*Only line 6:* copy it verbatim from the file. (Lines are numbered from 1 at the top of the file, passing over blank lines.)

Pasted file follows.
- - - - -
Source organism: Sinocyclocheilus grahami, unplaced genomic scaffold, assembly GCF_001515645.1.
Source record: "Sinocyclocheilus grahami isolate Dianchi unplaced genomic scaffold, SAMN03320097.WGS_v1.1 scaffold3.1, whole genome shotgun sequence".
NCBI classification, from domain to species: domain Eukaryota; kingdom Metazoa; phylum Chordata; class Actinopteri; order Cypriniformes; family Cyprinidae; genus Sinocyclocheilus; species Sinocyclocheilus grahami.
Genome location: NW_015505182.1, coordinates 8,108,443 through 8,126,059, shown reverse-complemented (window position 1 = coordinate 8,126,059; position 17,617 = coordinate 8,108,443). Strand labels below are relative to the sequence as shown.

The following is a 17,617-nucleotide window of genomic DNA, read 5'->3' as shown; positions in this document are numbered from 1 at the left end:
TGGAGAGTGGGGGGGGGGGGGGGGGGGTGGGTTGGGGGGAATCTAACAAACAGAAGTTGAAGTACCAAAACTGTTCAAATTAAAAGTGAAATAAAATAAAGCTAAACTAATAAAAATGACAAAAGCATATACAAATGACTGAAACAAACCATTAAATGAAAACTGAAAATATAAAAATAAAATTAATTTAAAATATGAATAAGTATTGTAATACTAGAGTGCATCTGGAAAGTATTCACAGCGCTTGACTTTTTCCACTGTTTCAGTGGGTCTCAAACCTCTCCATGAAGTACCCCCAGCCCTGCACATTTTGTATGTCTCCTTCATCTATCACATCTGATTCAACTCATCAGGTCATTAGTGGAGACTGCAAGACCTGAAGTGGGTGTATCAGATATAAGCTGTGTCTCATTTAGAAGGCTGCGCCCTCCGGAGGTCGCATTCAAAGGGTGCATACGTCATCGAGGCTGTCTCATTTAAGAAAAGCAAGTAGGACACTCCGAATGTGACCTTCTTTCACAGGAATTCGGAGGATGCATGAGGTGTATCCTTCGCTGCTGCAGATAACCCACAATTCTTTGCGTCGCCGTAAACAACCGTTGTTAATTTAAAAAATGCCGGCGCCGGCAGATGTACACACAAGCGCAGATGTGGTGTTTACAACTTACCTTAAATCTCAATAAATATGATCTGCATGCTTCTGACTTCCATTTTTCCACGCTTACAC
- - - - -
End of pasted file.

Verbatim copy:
TGGAGAGTGGGGGGGGGGGGGGGGGGGTGGGTTGGGGGGAATCTAACAAACAGAAGTTGAAGTACCAAAACTGTTCAAATTAAAAGTGAAATAAAATAAAGCTAAACTAATAAAAATGACAAAAGCATATACAAATGACTGAAACAAACCATTAAATGAAAACTGAAAATATAAAAATAAAATTAATTTAAAATATGAATAAGTATTGTAATACTAGAGTGCATCTGGAAAGTATTCACAGCGCTTGACTTTTTCCACTGTTTCAGTGGGTCTCAAACCTCTCCATGAAGTACCCCCAGCCCTGCACATTTTGTATGTCTCCTTCATCTATCACATCTGATTCAACTCATCAGGTCATTAGTGGAGACTGCAAGACCTGAAGTGGGTGTATCAGATATAAGCTGTGTCTCATTTAGAAGGCTGCGCCCTCCGGAGGTCGCATTCAAAGGGTGCATACGTCATCGAGGCTGTCTCATTTAAGAAAAGCAAGTAGGACACTCCGAATGTGACCTTCTTTCACAGGAATTCGGAGGATGCATGAGGTGTATCCTTCGCTGCTGCAGATAACCCACAATTCTTTGCGTCGCCGTAAACAACCGTTGTTAATTTAAAAAATGCCGGCGCCGGCAGATGTACACACAAGCGCAGATGTGGTGTTTACAACTTACCTTAAATCTCAATAAATATGATCTGCATGCTTCTGACTTCCATTTTTCCACGCTTACAC